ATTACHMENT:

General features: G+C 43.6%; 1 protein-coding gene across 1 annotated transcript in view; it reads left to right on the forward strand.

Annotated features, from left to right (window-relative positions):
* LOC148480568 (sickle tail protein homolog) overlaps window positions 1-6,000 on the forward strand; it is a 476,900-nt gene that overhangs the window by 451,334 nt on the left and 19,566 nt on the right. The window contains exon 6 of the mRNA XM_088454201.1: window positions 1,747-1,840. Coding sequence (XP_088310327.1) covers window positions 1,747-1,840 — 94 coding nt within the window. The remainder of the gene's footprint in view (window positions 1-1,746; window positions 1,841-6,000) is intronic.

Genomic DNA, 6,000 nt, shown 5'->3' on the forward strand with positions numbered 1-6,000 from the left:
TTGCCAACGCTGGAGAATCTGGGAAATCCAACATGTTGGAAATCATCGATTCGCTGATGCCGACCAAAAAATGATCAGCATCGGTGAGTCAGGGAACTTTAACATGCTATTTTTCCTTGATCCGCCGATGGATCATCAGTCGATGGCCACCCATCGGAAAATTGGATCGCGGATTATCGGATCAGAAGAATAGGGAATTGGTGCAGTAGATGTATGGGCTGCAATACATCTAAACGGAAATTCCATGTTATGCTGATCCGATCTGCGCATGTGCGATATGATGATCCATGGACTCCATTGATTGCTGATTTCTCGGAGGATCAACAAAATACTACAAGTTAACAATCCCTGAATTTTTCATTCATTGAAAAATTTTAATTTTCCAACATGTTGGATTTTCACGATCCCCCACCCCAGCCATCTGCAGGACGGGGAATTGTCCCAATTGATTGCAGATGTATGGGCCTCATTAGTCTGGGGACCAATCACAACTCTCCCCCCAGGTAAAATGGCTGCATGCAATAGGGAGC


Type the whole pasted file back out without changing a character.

General features: G+C 43.6%; 1 protein-coding gene across 1 annotated transcript in view; it reads left to right on the forward strand.

Annotated features, from left to right (window-relative positions):
* LOC148480568 (sickle tail protein homolog) overlaps window positions 1-6,000 on the forward strand; it is a 476,900-nt gene that overhangs the window by 451,334 nt on the left and 19,566 nt on the right. The window contains exon 6 of the mRNA XM_088454201.1: window positions 1,747-1,840. Coding sequence (XP_088310327.1) covers window positions 1,747-1,840 — 94 coding nt within the window. The remainder of the gene's footprint in view (window positions 1-1,746; window positions 1,841-6,000) is intronic.

Genomic DNA, 6,000 nt, shown 5'->3' on the forward strand with positions numbered 1-6,000 from the left:
TTGCCAACGCTGGAGAATCTGGGAAATCCAACATGTTGGAAATCATCGATTCGCTGATGCCGACCAAAAAATGATCAGCATCGGTGAGTCAGGGAACTTTAACATGCTATTTTTCCTTGATCCGCCGATGGATCATCAGTCGATGGCCACCCATCGGAAAATTGGATCGCGGATTATCGGATCAGAAGAATAGGGAATTGGTGCAGTAGATGTATGGGCTGCAATACATCTAAACGGAAATTCCATGTTATGCTGATCCGATCTGCGCATGTGCGATATGATGATCCATGGACTCCATTGATTGCTGATTTCTCGGAGGATCAACAAAATACTACAAGTTAACAATCCCTGAATTTTTCATTCATTGAAAAATTTTAATTTTCCAACATGTTGGATTTTCACGATCCCCCACCCCAGCCATCTGCAGGACGGGGAATTGTCCCAATTGATTGCAGATGTATGGGCCTCATTAGTCTGGGGACCAATCACAACTCTCCCCCCAGGTAAAATGGCTGCATGCAATAGGGAGC